I take my Mary Tudor sweater with me whenever I know I'll be talking about Sweater Quest: My Year of Knitting Dangerously
. It's like a woolly albatross. It's a fine albatross to have, mind you. For instance, it doesn't require frequent feedings of live fish and it won't complain when shoved in a bag.
According to my unscientific survey, the bulk of people who spy the sweater in person preface any comment with "I could never do that."
There's a much, much smaller set of knitters who see the sweater and sniff that they've made four Mary Tudors already as well as a dozen other Starmore designs. Good for them, I say. They are the knitters who understand the compulsion.
To the never-do-that knitters, my answer is always the same: if you know how to knit and purl, you totally can do this. There are tutorials online for two-handed knitting here and also here. Or you can stick with carrying your yarn in one hand and switching back and forth, which takes longer but doesn't require learning a new skill. Whatever works.
The better question is whether or not you want to knit a complicated Fair Isle sweater. If it's your first go with one, it will take about — again, unscientific estimate — a bazillion times longer than you thought. Don't let that stop you. To paraphrase the great Elizabeth Zimmermann, if you already like knitting, this type of project simply means that you get to do more of it. If you like finishing as many projects as you can before you die, perhaps you should stick to washcloths and coin purses.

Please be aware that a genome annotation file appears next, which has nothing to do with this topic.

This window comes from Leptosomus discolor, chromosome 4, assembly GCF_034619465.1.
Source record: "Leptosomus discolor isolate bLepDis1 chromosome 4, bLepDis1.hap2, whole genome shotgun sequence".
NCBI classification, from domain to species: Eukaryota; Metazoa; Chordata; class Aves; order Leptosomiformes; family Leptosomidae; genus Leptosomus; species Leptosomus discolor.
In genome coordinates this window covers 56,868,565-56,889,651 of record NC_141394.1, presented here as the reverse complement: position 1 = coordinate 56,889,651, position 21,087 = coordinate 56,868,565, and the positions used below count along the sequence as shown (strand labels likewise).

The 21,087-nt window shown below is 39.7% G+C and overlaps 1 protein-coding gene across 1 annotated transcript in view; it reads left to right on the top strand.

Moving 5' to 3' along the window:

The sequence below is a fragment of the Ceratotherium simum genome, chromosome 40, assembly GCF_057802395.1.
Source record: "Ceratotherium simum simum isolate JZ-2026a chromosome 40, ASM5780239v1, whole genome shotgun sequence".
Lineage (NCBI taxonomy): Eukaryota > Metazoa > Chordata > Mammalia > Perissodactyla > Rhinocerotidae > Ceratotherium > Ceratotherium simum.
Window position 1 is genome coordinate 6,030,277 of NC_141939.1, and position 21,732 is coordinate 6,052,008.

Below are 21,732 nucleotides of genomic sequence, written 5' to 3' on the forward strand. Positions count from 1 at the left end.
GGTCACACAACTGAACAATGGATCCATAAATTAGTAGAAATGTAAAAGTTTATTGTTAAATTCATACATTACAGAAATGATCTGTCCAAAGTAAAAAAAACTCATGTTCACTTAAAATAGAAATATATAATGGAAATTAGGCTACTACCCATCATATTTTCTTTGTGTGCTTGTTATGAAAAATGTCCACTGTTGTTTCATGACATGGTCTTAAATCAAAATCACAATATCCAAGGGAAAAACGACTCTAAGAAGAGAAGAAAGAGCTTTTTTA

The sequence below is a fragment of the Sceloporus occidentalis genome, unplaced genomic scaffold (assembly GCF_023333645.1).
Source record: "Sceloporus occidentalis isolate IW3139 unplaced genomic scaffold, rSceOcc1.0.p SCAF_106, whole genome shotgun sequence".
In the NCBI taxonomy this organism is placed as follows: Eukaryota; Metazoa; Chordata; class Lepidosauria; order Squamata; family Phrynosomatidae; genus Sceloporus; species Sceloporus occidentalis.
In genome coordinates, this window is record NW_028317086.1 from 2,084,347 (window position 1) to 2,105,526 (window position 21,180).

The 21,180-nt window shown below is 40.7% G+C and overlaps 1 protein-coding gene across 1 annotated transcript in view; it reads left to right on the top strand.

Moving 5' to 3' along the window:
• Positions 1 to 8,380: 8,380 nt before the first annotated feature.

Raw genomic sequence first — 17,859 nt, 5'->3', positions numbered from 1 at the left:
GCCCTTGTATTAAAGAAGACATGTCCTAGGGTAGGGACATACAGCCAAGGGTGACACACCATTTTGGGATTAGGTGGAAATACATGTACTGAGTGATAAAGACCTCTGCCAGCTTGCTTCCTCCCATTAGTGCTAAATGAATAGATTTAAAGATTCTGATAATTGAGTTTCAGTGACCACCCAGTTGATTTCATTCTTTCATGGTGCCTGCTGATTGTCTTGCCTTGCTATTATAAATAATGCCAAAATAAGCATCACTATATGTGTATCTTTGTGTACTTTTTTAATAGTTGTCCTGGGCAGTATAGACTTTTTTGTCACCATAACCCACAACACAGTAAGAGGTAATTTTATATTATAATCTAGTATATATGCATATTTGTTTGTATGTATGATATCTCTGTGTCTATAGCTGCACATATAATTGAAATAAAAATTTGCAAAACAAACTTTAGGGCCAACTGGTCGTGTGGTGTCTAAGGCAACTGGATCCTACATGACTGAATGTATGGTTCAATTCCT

But it feels good to work on a project that is well out of your comfort zone, even if you don't manage to finish it. What is the worst that will happen? Even if it all goes horribly, horribly wrong, no one will die. In the most tragic scenario, you start with a pile of yarn and you end with a pile of yarn, which you can then use to make something that doesn't make you crazy. An acceptable risk, certainly.
If you should feel the urge to make your own Starmore, her website sells kits for some of her patterns. Dover Press just reprinted her Book of Fair Isle Knitting. Copies of The Celtic Collection are still kicking around.
But she's not the only Fair Isle designer. Fiona Ellis's Inspired Fair Isle Knits will leave you, well, inspired. As will Wendy Keele's Poems of Color and Ann Bourgeois's Fair Isle Sweaters Simplified.
I promise that with enough patience, you can totally knit your own albatross. If you want to.